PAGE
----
Last night in my Ash Wednesday sermon, I challenged us to respond with evil by doing a charitable act. In the Litany of Penitence we prayed to God to, Accept our repentance for the wrongs we have done: for our blindness to human need and suffering, and our indifference to injustice and cruelty. In light of the tragic shooting at Marjory Stoneman Douglas High School in South Florida yesterday, we can live out this prayer in tangible ways.
The first step is to look within asking such questions as,
How are you charitable to yourself, or not?
Who do you rely on to give you grace when you fail to live up to your own standards?
The second step is to look outside with such questions as,
How do I respond/react to things that don’t go my way?
What am I indifferent to? Why?
What do I try to control? Why?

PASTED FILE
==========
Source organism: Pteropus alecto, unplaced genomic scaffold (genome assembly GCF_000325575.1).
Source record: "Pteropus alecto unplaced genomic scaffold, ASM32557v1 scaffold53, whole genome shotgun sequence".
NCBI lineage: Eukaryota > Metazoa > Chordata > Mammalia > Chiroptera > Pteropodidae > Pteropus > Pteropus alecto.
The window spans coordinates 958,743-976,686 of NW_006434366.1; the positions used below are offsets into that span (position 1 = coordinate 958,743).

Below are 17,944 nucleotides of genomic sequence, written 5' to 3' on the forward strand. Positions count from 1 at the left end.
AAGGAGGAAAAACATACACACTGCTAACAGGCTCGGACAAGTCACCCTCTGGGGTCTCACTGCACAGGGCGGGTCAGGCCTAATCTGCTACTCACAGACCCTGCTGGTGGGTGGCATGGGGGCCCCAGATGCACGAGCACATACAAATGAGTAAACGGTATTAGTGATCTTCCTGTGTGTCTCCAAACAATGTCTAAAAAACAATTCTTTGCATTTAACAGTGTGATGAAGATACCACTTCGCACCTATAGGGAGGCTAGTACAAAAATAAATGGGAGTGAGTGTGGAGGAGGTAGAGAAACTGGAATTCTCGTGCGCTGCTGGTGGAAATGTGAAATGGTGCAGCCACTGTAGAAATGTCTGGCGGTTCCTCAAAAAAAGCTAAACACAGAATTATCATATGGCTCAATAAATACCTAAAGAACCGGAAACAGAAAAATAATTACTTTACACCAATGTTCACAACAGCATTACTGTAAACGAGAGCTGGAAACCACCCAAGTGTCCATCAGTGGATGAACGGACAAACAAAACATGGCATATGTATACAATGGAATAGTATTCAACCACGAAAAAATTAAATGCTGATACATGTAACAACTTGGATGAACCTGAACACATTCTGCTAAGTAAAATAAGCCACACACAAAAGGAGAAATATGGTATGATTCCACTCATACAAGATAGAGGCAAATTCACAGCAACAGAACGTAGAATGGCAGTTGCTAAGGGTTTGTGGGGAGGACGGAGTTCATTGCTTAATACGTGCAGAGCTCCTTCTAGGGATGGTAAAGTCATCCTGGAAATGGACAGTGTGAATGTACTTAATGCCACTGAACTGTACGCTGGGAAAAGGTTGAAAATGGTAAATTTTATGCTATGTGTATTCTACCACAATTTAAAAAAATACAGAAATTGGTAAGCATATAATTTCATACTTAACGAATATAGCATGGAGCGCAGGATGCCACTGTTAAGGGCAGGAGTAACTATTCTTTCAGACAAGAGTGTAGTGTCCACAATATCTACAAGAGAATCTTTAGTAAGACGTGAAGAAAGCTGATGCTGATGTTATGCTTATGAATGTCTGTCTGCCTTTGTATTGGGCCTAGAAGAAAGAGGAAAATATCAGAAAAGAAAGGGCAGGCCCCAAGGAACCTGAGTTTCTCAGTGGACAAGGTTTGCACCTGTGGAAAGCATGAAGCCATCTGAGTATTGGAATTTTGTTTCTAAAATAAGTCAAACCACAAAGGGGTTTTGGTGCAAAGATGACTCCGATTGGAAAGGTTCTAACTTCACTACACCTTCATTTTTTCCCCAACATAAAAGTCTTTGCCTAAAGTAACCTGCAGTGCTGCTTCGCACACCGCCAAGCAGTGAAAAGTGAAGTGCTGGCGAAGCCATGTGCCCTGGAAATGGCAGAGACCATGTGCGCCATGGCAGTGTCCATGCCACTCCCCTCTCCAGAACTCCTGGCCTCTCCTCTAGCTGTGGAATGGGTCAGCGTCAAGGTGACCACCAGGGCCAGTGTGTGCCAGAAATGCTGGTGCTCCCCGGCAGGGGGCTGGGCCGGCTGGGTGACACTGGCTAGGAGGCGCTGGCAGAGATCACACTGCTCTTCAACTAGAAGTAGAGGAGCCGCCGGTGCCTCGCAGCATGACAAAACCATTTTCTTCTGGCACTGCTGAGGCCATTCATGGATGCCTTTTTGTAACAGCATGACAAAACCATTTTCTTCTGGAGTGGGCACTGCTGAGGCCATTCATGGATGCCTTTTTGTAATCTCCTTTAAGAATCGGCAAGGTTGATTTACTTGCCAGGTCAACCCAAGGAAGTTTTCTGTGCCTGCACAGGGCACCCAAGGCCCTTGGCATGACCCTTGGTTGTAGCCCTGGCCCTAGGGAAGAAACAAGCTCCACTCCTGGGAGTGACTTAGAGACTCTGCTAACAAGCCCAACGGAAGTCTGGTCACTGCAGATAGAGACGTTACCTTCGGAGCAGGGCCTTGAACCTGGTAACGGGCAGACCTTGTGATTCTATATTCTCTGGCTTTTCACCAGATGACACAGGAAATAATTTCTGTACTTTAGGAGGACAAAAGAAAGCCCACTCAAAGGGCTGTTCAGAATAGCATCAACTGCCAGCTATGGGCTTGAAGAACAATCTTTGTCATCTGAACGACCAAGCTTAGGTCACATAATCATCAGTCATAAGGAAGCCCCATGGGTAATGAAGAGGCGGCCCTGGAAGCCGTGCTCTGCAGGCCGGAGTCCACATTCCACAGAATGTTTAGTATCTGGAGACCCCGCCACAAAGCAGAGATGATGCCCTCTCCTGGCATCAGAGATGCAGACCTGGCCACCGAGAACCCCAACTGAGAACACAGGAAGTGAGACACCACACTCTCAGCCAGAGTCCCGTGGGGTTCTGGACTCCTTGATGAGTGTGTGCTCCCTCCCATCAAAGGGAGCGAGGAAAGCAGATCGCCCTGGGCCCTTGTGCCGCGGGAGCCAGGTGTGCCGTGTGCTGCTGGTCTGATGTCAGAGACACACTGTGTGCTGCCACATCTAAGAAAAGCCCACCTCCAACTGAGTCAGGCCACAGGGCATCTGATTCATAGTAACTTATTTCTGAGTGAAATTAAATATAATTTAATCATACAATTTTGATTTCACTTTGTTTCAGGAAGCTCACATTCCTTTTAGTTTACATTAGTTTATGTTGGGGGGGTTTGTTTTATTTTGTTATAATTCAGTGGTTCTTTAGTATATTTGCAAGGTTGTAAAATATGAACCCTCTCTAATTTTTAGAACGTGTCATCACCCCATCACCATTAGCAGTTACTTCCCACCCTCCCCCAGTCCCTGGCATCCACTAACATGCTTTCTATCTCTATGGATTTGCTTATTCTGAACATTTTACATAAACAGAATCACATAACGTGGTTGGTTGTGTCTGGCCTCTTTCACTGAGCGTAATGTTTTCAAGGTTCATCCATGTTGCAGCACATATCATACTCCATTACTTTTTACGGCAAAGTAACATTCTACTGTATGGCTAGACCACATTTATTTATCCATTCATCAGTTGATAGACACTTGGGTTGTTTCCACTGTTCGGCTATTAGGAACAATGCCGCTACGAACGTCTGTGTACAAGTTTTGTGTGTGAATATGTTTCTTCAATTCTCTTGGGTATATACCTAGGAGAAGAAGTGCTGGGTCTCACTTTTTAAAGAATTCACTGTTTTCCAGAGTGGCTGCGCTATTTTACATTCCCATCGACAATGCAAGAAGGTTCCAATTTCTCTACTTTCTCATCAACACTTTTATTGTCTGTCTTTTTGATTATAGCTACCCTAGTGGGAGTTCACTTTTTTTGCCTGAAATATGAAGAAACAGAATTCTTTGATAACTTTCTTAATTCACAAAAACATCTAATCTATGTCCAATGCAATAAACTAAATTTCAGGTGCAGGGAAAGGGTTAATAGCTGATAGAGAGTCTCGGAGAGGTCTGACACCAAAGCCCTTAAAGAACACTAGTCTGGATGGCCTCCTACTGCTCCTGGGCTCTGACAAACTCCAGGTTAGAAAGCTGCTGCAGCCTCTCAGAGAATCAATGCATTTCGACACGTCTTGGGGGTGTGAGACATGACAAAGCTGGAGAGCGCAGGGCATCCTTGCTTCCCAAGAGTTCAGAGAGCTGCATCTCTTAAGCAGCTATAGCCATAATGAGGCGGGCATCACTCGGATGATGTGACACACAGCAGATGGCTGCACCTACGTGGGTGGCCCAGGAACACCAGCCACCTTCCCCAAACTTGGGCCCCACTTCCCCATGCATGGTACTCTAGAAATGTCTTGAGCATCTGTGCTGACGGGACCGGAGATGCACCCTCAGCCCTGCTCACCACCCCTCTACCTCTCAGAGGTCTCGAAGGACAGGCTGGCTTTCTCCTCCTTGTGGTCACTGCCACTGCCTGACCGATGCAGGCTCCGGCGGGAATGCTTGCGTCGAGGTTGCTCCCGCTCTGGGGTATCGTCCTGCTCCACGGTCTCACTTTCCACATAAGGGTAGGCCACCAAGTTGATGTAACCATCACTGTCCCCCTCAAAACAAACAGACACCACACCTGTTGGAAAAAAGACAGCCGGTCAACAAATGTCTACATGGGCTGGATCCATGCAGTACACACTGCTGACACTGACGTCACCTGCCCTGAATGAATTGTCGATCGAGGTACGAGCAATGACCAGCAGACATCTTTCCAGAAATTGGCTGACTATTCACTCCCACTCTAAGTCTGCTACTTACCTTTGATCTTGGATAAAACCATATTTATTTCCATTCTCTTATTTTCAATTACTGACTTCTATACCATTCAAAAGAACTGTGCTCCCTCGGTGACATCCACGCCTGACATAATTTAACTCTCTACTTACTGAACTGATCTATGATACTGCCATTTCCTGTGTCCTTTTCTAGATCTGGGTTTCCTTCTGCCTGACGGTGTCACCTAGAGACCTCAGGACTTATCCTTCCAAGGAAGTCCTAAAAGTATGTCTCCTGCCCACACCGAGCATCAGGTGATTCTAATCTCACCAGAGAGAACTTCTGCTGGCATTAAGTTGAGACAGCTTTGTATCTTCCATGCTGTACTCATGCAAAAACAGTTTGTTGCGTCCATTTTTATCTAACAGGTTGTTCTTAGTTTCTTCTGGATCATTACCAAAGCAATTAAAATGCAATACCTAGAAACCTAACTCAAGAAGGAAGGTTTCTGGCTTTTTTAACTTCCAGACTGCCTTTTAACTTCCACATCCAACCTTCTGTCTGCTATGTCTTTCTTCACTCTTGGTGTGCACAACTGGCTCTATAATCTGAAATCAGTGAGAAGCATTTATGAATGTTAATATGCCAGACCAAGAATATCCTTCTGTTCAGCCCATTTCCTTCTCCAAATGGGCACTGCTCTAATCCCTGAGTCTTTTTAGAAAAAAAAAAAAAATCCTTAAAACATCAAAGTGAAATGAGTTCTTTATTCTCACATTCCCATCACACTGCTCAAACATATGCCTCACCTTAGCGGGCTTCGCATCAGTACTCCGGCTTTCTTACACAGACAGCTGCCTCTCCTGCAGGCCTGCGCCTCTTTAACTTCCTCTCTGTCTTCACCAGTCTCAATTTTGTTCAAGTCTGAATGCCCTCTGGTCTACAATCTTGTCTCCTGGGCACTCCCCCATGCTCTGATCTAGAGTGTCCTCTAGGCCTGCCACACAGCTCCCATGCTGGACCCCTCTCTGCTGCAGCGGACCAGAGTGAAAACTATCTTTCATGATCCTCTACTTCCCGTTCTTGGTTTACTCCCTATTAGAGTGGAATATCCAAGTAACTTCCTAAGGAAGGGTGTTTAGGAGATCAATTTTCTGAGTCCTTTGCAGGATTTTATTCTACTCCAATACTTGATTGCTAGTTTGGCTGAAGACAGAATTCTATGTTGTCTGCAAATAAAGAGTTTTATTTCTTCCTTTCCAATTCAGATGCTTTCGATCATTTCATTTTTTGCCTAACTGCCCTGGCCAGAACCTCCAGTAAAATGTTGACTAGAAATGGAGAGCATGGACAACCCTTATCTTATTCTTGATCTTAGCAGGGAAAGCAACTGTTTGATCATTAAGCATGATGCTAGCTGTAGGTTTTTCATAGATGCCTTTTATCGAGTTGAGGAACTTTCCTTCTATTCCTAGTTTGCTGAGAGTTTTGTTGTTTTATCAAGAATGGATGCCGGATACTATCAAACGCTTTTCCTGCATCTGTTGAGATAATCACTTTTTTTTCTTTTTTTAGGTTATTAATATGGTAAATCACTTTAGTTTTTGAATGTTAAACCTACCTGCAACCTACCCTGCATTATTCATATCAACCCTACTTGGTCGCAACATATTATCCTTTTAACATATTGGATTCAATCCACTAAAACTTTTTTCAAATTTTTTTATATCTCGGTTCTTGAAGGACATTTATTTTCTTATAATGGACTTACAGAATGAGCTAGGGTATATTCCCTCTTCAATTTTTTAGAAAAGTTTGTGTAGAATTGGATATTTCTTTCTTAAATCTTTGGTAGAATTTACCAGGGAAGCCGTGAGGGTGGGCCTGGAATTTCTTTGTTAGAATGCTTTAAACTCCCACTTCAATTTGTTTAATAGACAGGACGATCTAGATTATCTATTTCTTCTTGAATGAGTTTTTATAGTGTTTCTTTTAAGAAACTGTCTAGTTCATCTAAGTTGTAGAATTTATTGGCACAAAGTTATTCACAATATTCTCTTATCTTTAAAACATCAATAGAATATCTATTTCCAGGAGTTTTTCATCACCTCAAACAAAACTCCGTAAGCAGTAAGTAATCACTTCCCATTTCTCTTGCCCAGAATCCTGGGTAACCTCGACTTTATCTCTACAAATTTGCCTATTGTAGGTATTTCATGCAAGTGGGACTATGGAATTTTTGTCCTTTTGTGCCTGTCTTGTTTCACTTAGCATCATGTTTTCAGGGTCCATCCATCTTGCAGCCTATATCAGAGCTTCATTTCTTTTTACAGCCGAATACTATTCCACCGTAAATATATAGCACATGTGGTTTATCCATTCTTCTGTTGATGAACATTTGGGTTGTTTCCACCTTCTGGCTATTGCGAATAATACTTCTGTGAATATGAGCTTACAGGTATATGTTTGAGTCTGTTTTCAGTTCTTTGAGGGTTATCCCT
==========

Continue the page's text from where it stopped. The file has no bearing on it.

The third step is to ask God for help, praying a prayer like,
“Lord God, I am helpless in this situation/act/addiction. Help me.”
“Lord God, I am overwhelmed. Comfort me.”
“God, let me simply rest in you.”
One of the reasons we are violent and have a violent society is because we are not charitable to ourselves as God has been charitable to us. We forget God’s love and compassion; thereby forgetting to find God’s love and compassion in the “other” the “stranger” the “neighbor, and the “enemy”. We take a short-cut and “label” instead of doing the hard work of building relationship.
Lent is a time to name sin and to name evil. Lent is also a time to admit that we are helpless to counter sin and evil in our lives without God’s help. Today, be kind to others by first being kind to yourself. Give this tragedy to God in order to free yourself up to be charitable to self and other. Above all, “walk in love as Christ loves us.”
A Prayer: In Times of Conflict (BCP, 824)
O God, you have bound us together in a common life. Help us,
in the midst of our struggles for justice and truth, to confront
one another without hatred or bitterness, and to work
together with mutual forbearance and respect; through Jesus
Christ our Lord. Amen.